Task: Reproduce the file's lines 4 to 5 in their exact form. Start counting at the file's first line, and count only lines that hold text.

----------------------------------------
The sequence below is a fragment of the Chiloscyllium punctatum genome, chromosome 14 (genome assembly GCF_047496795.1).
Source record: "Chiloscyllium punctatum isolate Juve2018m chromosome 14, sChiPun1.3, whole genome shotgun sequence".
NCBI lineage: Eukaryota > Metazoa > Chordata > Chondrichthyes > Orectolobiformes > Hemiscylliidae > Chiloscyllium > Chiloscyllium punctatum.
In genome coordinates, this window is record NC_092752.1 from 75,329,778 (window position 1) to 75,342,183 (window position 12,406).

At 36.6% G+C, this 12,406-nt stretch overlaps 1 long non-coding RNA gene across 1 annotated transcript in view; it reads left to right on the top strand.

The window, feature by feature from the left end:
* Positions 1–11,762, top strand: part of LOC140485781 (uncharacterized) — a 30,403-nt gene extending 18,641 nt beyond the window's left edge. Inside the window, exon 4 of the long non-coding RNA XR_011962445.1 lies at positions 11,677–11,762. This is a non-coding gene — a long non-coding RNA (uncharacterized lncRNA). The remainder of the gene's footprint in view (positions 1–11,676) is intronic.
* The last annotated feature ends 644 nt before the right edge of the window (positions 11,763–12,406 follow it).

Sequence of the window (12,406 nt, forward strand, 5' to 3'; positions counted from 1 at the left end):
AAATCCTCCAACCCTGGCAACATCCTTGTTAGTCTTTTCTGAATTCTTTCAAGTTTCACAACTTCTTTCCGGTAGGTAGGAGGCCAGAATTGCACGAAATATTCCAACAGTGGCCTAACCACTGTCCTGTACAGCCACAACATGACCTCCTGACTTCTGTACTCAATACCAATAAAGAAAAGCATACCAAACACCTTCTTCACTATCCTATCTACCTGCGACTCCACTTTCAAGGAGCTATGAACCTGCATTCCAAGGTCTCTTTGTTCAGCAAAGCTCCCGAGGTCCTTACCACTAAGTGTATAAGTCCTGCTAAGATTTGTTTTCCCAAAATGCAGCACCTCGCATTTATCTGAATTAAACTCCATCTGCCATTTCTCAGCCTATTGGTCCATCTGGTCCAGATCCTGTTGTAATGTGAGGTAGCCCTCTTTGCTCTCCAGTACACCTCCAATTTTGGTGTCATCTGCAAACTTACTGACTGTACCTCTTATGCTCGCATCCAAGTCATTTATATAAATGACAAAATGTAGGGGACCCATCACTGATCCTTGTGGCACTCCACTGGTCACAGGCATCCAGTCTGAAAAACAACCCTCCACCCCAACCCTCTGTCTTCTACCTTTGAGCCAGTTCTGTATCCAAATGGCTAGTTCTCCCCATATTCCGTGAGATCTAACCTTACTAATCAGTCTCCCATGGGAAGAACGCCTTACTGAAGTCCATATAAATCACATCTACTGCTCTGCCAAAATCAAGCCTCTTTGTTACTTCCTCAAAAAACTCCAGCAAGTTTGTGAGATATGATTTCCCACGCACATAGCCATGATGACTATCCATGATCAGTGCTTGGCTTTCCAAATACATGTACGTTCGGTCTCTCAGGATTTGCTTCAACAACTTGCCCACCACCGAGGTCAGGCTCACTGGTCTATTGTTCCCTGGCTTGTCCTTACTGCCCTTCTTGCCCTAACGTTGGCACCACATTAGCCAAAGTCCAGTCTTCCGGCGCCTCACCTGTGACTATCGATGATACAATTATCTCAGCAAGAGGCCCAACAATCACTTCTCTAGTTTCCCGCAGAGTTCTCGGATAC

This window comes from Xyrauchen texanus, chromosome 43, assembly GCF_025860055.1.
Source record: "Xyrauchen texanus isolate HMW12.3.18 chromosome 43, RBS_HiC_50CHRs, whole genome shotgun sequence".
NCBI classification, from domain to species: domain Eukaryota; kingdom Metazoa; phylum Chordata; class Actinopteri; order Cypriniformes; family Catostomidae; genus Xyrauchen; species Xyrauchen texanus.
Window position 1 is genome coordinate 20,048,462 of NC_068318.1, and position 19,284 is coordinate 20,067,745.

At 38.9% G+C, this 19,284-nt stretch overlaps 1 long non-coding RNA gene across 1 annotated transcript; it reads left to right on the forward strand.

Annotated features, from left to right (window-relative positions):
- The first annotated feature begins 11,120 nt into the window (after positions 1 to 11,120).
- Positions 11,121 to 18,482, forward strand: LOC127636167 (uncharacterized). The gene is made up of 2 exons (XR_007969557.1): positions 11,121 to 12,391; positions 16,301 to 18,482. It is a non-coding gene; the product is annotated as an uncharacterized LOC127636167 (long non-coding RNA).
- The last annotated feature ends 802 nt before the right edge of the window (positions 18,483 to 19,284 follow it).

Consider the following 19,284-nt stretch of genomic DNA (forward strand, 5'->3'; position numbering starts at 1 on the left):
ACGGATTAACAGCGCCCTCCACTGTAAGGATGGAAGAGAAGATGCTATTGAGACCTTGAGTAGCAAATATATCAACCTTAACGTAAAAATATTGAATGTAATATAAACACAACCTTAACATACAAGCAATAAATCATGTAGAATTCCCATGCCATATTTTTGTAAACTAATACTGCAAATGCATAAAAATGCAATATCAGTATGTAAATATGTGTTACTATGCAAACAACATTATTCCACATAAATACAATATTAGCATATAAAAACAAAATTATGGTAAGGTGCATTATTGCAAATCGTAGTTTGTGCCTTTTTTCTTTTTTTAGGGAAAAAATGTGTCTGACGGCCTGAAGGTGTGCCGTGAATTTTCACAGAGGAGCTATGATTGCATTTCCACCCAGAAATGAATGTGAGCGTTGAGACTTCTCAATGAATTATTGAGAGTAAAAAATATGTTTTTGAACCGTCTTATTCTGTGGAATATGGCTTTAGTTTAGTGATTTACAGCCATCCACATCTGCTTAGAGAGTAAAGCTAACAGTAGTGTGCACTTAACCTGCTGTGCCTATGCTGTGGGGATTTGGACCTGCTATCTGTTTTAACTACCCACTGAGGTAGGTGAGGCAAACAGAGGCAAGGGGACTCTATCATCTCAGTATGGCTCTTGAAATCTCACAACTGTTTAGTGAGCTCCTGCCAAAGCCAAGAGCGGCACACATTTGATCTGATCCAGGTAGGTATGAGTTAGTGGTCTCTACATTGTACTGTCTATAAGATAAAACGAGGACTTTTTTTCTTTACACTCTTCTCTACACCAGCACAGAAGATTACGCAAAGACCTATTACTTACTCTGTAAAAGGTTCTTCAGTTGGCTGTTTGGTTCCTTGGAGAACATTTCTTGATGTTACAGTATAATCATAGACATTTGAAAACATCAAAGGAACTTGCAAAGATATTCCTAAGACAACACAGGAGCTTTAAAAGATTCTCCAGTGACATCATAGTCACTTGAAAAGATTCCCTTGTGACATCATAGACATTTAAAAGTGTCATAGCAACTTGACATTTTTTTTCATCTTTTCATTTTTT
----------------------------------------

In genome coordinates, this window is record NC_092752.1 from 75,329,778 (window position 1) to 75,342,183 (window position 12,406).

At 36.6% G+C, this 12,406-nt stretch overlaps 1 long non-coding RNA gene across 1 annotated transcript in view; it reads left to right on the top strand.